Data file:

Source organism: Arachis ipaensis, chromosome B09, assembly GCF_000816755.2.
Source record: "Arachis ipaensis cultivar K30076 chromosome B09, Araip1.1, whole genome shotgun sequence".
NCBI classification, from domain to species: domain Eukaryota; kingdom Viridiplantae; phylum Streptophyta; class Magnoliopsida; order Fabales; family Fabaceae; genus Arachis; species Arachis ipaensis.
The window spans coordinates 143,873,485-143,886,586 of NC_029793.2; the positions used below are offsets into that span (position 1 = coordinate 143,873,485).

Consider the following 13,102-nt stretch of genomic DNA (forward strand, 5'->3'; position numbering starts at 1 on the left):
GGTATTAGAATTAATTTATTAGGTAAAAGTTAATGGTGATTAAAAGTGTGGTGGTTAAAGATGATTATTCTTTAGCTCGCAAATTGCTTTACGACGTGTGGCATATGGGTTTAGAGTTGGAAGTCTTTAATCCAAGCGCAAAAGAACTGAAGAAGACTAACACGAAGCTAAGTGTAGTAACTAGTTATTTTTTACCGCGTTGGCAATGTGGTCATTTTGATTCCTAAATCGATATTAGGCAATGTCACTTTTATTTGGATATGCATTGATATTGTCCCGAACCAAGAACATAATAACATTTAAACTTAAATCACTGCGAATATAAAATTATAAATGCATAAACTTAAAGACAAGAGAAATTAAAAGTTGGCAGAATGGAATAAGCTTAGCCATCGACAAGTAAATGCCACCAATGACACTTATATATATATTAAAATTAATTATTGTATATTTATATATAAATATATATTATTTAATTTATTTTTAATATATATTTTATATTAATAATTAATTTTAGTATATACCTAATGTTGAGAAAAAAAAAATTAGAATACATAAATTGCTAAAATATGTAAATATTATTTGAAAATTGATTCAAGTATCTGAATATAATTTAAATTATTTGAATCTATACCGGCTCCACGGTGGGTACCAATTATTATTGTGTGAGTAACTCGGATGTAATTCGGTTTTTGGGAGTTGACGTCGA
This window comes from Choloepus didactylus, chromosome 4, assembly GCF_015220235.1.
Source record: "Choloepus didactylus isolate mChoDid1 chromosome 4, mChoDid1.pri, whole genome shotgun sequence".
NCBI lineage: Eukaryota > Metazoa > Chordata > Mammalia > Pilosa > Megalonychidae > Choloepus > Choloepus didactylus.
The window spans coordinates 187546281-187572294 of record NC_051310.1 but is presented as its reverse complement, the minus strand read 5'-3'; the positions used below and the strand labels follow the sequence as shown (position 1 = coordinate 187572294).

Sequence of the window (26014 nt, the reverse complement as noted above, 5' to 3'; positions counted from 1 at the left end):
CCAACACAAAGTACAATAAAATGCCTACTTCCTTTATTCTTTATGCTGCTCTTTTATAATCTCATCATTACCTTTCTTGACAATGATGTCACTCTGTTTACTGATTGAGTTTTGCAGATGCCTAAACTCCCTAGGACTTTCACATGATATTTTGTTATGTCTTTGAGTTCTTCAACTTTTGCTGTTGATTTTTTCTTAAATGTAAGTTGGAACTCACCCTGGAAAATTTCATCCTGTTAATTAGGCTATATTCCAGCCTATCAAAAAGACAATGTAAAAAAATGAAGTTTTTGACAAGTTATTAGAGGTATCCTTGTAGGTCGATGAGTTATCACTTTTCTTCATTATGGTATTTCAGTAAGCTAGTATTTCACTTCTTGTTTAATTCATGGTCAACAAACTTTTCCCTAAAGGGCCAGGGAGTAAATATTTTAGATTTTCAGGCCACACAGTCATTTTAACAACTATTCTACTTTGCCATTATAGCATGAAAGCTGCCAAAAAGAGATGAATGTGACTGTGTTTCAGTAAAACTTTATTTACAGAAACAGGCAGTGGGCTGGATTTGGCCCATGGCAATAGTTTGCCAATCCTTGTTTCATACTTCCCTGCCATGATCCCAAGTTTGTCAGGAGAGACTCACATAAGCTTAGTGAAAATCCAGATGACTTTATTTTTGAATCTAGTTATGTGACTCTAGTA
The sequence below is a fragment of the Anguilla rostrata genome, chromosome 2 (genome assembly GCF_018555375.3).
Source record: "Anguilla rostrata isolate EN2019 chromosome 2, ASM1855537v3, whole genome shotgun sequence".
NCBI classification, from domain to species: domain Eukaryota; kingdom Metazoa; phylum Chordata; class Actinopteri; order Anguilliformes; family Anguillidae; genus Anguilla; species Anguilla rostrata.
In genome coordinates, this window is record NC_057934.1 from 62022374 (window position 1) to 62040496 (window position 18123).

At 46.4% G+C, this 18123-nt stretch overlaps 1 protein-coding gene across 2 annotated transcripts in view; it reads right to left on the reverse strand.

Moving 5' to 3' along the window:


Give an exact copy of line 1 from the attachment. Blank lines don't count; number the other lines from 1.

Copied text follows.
Source organism: Arachis ipaensis, chromosome B09, assembly GCF_000816755.2.